How Porsche Is Torture-Testing The Next Generation 911

All photos: Porsche

The next-generation 992 Porsche 911 is coming, and to keep people excited, Porsche is showing off pictures of some of the torture testing now underway before the car’s European launch early next year. Here’s a look at what Germany’s most legendary sports car has to go through before hitting dealerships.

Porsche is putting the new 911, “under a great deal of stress” as the car enters the final round of testing prior to launch, with the brand describing some of that testing in a new press release:

[The 911s] are shuttling between climate zones with temperature differences of up to 85 degrees Celsius; sprinting across elevation changes spanning more than four kilometres; enduring traffic jams in major cities and setting new records on the racetracks. After all of this, every component of the car must function just as reliably as it did at the outset.

For hot testing, Porsche says it conducts its trials in Gulf States in the Middle East and in Death Valley in California. There, the 911's air conditioning, thermal management, and “combustion behaviour” have to meet their functional objectives at temperatures up to 122 Fahrenheit. In addition, the company’s engineers monitor thermal expansion of interior bits, making sure that trim doesn’t make any noises due to temperature changes.

Speaking of interior bits, Porsche says the new car gets an “entirely new operating concept in the cockpit,” whatever that means, and new driver assist systems as well as “extended connectivity.”

In Death Valley, the 911s will sit nearly 91.44m below sea level — quite a ways from the over 4,267.20m of elevation in Mount Evans, Colorado, where Porsche puts their turbochargers and fuel systems to the test.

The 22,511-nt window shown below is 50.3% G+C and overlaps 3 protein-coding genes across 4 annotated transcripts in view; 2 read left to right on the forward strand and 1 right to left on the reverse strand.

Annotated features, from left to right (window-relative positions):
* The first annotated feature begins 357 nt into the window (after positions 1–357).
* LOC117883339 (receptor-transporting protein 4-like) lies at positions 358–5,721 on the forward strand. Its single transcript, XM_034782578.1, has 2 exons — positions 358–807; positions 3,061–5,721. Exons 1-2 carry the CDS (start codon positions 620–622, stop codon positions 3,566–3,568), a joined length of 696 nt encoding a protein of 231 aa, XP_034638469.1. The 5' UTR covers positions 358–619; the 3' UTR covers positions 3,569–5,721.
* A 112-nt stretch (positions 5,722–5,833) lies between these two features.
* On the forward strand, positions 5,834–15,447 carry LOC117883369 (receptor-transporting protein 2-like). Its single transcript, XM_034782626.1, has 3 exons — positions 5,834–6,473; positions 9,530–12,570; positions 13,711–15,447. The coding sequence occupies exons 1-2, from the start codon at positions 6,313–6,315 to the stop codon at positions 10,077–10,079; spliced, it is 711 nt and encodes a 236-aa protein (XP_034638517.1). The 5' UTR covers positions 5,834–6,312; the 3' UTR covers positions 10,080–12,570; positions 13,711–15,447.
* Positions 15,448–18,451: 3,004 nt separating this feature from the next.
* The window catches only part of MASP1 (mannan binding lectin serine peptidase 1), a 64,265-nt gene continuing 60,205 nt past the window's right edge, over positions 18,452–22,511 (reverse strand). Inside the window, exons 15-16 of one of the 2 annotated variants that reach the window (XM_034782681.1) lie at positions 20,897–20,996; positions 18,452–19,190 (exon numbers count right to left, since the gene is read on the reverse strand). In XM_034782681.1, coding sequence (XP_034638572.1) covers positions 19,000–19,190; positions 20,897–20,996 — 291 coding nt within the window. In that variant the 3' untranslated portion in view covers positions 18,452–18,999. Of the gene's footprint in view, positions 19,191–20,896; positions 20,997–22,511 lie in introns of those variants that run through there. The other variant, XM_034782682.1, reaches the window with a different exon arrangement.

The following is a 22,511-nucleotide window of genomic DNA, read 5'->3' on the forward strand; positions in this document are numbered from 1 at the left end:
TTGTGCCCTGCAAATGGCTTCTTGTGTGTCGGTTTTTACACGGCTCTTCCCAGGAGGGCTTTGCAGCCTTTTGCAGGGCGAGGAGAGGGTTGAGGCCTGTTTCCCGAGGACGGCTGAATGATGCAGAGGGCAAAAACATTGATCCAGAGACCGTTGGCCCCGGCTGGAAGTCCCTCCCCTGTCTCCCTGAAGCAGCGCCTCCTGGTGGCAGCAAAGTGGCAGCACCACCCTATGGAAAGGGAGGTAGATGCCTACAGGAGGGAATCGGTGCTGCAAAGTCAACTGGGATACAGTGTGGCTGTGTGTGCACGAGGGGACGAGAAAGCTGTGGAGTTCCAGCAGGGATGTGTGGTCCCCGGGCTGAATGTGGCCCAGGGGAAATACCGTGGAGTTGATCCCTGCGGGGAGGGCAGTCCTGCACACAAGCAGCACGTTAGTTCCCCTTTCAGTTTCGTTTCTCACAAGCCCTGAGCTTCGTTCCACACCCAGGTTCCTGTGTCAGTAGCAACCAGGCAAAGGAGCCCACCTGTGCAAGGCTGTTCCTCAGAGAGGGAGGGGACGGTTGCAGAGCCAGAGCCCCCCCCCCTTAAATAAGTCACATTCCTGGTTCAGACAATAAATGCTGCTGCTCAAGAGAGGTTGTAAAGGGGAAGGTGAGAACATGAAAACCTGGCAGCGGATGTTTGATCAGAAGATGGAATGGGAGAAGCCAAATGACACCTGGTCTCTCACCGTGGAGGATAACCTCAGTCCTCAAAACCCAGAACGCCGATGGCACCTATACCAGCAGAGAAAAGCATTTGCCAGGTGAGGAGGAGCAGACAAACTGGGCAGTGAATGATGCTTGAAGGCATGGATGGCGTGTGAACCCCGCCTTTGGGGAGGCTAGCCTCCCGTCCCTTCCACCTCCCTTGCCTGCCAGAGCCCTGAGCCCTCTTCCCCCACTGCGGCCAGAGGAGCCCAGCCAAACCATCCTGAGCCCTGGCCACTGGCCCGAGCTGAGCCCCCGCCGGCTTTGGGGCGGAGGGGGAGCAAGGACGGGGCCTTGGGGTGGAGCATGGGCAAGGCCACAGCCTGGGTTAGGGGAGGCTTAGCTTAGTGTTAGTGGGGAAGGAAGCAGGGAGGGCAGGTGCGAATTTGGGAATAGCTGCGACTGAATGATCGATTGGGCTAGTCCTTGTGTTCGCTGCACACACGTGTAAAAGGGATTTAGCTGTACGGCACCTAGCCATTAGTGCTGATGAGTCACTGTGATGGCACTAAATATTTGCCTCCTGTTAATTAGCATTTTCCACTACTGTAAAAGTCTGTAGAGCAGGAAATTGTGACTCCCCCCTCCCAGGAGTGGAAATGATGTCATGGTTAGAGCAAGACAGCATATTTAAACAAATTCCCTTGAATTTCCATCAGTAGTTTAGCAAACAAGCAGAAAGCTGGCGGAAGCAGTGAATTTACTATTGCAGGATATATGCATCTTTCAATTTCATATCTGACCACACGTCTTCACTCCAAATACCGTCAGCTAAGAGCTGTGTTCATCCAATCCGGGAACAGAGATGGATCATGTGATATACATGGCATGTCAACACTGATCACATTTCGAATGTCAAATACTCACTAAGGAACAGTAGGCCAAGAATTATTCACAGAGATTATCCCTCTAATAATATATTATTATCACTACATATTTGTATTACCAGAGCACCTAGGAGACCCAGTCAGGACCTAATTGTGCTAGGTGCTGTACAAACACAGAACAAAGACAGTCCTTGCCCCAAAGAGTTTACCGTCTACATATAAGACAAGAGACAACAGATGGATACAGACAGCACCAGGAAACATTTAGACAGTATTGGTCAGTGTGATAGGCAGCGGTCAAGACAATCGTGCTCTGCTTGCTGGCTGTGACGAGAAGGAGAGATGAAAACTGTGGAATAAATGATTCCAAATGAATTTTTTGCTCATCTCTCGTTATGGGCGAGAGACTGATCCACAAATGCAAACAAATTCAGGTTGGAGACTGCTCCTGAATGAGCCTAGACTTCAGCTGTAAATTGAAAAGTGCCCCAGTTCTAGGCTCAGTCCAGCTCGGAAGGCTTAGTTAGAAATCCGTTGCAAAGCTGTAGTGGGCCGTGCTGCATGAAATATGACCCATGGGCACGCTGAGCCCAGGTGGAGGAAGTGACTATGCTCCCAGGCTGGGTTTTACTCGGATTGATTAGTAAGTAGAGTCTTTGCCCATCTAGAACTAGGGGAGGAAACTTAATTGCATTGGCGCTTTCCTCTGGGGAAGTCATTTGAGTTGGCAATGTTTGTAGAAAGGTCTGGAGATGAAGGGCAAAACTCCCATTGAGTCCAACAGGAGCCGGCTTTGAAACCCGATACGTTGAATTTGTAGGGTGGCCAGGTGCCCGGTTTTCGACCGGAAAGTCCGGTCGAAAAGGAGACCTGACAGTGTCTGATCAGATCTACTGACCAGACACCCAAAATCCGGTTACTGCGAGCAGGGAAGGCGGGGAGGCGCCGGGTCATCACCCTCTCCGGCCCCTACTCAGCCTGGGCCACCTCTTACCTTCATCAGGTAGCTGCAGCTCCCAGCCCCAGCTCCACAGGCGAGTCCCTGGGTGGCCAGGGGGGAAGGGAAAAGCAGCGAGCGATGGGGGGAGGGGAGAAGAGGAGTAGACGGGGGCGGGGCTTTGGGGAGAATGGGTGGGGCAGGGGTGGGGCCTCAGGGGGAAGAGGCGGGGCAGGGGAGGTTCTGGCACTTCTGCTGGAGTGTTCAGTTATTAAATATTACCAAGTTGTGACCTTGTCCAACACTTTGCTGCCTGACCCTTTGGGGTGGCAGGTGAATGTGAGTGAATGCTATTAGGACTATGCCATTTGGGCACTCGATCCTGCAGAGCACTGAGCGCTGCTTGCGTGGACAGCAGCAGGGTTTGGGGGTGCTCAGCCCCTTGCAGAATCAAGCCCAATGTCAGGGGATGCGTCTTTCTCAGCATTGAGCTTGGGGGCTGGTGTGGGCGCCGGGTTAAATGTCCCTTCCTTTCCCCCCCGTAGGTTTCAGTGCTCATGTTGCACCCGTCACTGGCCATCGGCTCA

For cold testing, Porsche says it does much of that in Finland at temperatures as low as -35 Celsius. There, it examines how well the car can start in frigid conditions, and ensures that heating and air conditioning work properly. In addition, Porsche does handling, braking, and other traction-related testing in Finland, paying special attention to transient response times of control systems entrusted with helping the car handle snow and ice.

Speaking of Finland, Porsche lauds the “winding and demanding” roads of the European arctic circle as excellent spots to test sports cars, but also talks about endurance runs in China. It is the roads, race tracks, unique “traffic structure,” and “enormously” varying fuel quality that makes China so valuable as a test location, Porsche says.

Plus, the company talks about “customer-oriented everyday” city and cross-country testing in Germany — which, let’s be honest, is the most relevant testing considering who buys 911s. Hence “customer-oriented” bit.

As for the fun stuff, Porsche does plenty of testing at the Nuerburgring (of course), specifically assessing the powertrain, drivetrain, brakes, and overall chassis behaviour.

In addition, the brand also does some testing on the Nardò Ring high-speed test track in Italy, focusing on top speed as well as on powertrain cooling and vehicle handling.

“By the time, testing is complete,” Porsche says in its press release, “the cars have been driven around three million kilometres in total.” That’s about 3 million kilometres.

So yeah, this press release on vehicle testing wasn’t exactly an in-depth explainer, but at the very least, we got some pretty pictures of Porsche 911 prototypes going through validation testing. And who wouldn’t want to see those?

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